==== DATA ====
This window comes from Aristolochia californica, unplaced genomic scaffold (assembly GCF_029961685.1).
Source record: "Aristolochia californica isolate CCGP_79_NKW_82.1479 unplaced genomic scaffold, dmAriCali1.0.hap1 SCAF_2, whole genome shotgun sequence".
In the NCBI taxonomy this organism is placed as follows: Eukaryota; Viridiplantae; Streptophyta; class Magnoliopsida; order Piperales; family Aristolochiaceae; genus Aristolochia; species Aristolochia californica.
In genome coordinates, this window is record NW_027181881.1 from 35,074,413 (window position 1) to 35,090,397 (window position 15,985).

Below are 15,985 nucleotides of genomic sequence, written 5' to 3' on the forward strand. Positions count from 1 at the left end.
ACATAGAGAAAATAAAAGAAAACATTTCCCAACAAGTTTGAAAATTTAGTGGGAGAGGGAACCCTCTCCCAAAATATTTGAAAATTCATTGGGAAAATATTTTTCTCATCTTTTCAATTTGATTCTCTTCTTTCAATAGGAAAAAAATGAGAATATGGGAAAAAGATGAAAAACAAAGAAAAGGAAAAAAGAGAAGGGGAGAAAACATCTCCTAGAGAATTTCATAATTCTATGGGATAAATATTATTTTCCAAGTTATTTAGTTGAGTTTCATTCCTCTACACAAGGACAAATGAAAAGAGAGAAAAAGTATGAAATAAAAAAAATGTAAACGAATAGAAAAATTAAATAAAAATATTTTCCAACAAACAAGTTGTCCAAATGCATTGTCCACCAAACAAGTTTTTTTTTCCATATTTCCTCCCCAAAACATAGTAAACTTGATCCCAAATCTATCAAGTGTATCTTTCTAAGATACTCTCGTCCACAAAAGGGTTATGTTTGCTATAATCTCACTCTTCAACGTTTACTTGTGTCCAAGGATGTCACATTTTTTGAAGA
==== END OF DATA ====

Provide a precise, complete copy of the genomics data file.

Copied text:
This window comes from Aristolochia californica, unplaced genomic scaffold (assembly GCF_029961685.1).
Source record: "Aristolochia californica isolate CCGP_79_NKW_82.1479 unplaced genomic scaffold, dmAriCali1.0.hap1 SCAF_2, whole genome shotgun sequence".
In the NCBI taxonomy this organism is placed as follows: Eukaryota; Viridiplantae; Streptophyta; class Magnoliopsida; order Piperales; family Aristolochiaceae; genus Aristolochia; species Aristolochia californica.
In genome coordinates, this window is record NW_027181881.1 from 35,074,413 (window position 1) to 35,090,397 (window position 15,985).

Below are 15,985 nucleotides of genomic sequence, written 5' to 3' on the forward strand. Positions count from 1 at the left end.
ACATAGAGAAAATAAAAGAAAACATTTCCCAACAAGTTTGAAAATTTAGTGGGAGAGGGAACCCTCTCCCAAAATATTTGAAAATTCATTGGGAAAATATTTTTCTCATCTTTTCAATTTGATTCTCTTCTTTCAATAGGAAAAAAATGAGAATATGGGAAAAAGATGAAAAACAAAGAAAAGGAAAAAAGAGAAGGGGAGAAAACATCTCCTAGAGAATTTCATAATTCTATGGGATAAATATTATTTTCCAAGTTATTTAGTTGAGTTTCATTCCTCTACACAAGGACAAATGAAAAGAGAGAAAAAGTATGAAATAAAAAAAATGTAAACGAATAGAAAAATTAAATAAAAATATTTTCCAACAAACAAGTTGTCCAAATGCATTGTCCACCAAACAAGTTTTTTTTTCCATATTTCCTCCCCAAAACATAGTAAACTTGATCCCAAATCTATCAAGTGTATCTTTCTAAGATACTCTCGTCCACAAAAGGGTTATGTTTGCTATAATCTCACTCTTCAACGTTTACTTGTGTCCAAGGATGTCACATTTTTTGAAGA